Shekhar Dattatri’s Monsoon Documentary at NMKRV College….

Today, I went to watch Shekhar Dattatri’s documentary on the Indian Monsoon at NMKRV college in Jayanagar 3rd Block. The screening, along with two other documentaries to be screened in the afternoon,(see this link was organized by GrowingWild, an organization that works with wildlife issues.

The documentary, made in the days before digital cameras became ubiquitous, had some beautiful, haunting and humorous moments…for example, the Travancore Tortoises seem to make both love and war in exactly the same fashion, butting each others’ carapaces! after the screening, Shekhar had an interactive session with the audience.

During this session, it occurred to me that all wildlife film-makers must have had, at some point or the other, concrete evidence of the corruption and the money-grabbing tendencies that vitiate our wildlife conservation efforts, and yet, none of these are ever documented in the hard-hitting visual medium that a documentary can be. I have certainly seen, at other such festivals, documentaries that stir one with visuals of how dogs and cats are killed for meat and leather; but never have I seen any documentary that, Tehelka-like, exposes the twin monsters of greed and corruption that are eating away all our efforts at conservation.

I am not saying that ever wildlife photographer must take up cudgels and become an evangelist in the cause of anti-corruption; but can’t everyone report concrete instances of corruption? I realize that this is probably an ominous minefield and could have dangerous repercussions boomeranging on the person who makes the complaint; as Shekhar himself mentioned during the course of the discussion, it is so easy to register false cases against even honest people who have to then struggle with the cases and courts for years together.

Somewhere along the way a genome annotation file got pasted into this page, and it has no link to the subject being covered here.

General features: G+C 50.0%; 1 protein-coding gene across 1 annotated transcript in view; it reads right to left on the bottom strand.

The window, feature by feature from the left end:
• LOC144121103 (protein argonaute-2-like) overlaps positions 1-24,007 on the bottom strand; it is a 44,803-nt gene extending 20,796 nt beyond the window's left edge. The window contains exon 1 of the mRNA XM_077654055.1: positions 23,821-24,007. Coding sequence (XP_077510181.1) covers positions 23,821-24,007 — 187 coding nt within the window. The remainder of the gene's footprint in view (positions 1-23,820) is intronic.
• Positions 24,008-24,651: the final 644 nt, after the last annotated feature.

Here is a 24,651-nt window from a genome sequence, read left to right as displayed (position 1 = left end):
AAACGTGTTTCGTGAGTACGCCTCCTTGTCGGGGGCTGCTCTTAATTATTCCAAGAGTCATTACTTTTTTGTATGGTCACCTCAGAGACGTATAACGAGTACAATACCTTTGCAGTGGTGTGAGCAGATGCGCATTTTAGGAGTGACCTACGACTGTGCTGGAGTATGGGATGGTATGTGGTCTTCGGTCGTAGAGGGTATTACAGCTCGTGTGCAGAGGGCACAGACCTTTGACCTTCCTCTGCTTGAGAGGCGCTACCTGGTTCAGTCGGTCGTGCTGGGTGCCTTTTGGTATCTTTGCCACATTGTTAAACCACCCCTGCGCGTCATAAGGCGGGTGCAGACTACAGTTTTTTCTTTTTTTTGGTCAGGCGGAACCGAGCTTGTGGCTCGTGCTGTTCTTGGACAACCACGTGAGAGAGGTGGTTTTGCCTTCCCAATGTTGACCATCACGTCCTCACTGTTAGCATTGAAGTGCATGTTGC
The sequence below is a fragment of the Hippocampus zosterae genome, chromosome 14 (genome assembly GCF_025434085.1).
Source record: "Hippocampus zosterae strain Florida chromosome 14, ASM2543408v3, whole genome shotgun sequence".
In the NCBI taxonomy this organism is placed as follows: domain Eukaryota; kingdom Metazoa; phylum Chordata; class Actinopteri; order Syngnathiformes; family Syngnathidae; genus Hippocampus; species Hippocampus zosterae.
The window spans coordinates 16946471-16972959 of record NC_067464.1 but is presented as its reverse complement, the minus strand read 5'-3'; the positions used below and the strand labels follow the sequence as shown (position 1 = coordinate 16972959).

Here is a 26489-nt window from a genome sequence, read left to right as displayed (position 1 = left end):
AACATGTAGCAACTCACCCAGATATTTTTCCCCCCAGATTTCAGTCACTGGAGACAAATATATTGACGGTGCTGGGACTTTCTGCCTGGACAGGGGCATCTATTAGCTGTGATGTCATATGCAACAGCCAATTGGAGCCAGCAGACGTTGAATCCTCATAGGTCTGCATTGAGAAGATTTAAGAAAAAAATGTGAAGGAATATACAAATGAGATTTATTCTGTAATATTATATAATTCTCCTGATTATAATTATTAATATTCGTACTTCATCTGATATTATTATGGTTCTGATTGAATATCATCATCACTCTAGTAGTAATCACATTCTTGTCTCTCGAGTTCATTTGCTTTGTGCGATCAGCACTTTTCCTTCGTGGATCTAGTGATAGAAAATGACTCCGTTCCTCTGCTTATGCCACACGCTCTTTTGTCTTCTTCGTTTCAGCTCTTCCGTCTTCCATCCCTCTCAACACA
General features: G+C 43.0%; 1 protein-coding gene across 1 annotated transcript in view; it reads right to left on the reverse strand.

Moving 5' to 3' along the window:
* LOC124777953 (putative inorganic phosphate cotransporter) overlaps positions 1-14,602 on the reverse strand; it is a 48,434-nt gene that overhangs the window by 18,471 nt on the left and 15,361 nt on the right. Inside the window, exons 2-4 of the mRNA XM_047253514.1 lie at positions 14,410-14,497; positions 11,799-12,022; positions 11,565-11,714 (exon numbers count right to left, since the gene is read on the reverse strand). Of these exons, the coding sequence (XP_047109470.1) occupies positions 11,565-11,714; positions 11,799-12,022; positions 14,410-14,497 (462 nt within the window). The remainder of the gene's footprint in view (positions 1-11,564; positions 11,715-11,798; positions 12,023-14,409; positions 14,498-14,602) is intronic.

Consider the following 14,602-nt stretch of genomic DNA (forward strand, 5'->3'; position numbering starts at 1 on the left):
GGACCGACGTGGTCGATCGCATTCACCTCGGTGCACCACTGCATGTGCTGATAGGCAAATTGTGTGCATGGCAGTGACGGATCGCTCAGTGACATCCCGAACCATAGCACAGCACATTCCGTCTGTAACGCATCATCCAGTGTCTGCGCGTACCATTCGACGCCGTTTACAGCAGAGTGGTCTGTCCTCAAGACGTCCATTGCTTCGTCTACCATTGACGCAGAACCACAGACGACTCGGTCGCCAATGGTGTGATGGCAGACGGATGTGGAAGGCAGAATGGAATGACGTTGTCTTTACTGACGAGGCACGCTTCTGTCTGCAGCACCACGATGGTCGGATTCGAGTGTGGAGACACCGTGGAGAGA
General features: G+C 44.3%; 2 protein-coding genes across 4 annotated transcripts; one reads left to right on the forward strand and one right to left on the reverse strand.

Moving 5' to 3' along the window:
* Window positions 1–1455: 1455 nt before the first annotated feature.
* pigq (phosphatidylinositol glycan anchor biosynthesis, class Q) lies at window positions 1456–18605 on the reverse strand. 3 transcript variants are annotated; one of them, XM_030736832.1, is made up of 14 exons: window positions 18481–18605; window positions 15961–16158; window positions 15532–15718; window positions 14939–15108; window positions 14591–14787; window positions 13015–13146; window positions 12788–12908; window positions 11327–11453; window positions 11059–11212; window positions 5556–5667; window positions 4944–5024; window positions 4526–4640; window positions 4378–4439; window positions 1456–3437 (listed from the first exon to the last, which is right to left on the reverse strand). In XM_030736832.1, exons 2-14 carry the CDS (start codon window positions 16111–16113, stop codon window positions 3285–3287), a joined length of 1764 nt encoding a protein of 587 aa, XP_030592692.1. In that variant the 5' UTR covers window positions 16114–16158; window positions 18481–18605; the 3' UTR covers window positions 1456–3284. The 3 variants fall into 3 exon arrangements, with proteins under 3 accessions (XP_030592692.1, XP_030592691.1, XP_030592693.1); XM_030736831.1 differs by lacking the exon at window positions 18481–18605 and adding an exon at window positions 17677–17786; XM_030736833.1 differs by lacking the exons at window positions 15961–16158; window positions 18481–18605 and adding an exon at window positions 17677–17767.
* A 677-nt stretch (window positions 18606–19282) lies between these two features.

This atmosphere makes it all the more easy for corruption to flourish in the realm of our wildlife, and we must just watch helplessly as rampant greed and short-sighted policies combine with public apathy and the what-difference-can-we-make attitudes to decimate all the natural beauties which we should be doing our best to preserve and pass on to succeeding generations.

I wanted to ask the question, “Why is corruption not documented and screened the way the rest of Nature is?”…and then thought that maybe such a controversial topic should not be brought up in a small public forum…and as I deliberated about it, the interactive session ended….I am still not sure if I did right or wrong in not voicing this.

2 Comments so far

  1. Pisipati Sriram (unregistered) on October 3rd, 2007 @ 1:22 pm

    Deepa Mohan might perhaps find an answer to the query `Why is corruption not documented the way the rest of Nature is?’ in an intertesting work titled `We are a nation of thieves’ by a wellknown columnist and author, whose name I could not recollect correctly. But the seminal work makes a powerful analysis of the system.

  2. Harsha (unregistered) on October 15th, 2007 @ 5:39 pm

    Deepa you yourself have said that the if the action is taken by the person against corruption, it will boomerang on him one way or the other. Until we join together our hands and escalate this issue with many voices rather than just one it will not make any difference. That is what i believe

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